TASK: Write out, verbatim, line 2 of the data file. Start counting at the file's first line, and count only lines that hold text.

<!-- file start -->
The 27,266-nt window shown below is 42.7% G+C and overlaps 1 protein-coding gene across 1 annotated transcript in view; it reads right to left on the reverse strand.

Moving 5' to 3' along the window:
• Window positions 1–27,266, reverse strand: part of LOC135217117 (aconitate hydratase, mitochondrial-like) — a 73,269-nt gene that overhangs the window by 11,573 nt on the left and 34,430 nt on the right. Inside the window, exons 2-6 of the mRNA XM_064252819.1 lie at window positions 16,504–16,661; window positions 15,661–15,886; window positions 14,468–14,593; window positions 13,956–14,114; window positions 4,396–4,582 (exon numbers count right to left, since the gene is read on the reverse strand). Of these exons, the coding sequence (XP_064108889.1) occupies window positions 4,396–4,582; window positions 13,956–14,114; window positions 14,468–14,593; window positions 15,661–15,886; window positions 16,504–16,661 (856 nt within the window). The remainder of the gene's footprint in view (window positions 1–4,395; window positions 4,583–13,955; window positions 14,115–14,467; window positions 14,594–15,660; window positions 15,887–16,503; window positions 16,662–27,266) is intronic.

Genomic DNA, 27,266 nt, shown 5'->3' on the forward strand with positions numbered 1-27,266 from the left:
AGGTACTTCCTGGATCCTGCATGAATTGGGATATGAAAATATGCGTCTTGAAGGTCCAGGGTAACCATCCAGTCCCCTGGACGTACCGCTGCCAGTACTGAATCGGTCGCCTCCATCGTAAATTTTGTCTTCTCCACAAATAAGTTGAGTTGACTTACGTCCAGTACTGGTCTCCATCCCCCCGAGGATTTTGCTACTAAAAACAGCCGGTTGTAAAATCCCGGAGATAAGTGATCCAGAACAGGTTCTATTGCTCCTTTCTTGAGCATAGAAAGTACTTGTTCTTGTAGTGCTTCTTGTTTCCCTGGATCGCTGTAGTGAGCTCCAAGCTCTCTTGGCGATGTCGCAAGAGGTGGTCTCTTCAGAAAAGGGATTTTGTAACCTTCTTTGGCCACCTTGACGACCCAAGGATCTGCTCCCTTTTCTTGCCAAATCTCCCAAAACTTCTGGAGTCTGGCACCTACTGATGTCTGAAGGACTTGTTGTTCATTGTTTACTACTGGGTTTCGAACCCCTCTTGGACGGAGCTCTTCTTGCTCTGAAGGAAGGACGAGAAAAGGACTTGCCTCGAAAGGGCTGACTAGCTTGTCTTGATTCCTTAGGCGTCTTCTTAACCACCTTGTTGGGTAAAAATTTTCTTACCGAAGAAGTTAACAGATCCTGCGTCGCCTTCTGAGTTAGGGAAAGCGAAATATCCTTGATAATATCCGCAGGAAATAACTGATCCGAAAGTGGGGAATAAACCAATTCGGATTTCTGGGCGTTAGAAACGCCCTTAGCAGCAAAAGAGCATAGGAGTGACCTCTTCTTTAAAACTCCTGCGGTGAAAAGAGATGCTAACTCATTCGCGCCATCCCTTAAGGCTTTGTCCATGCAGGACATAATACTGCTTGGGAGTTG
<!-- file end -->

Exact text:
Moving 5' to 3' along the window: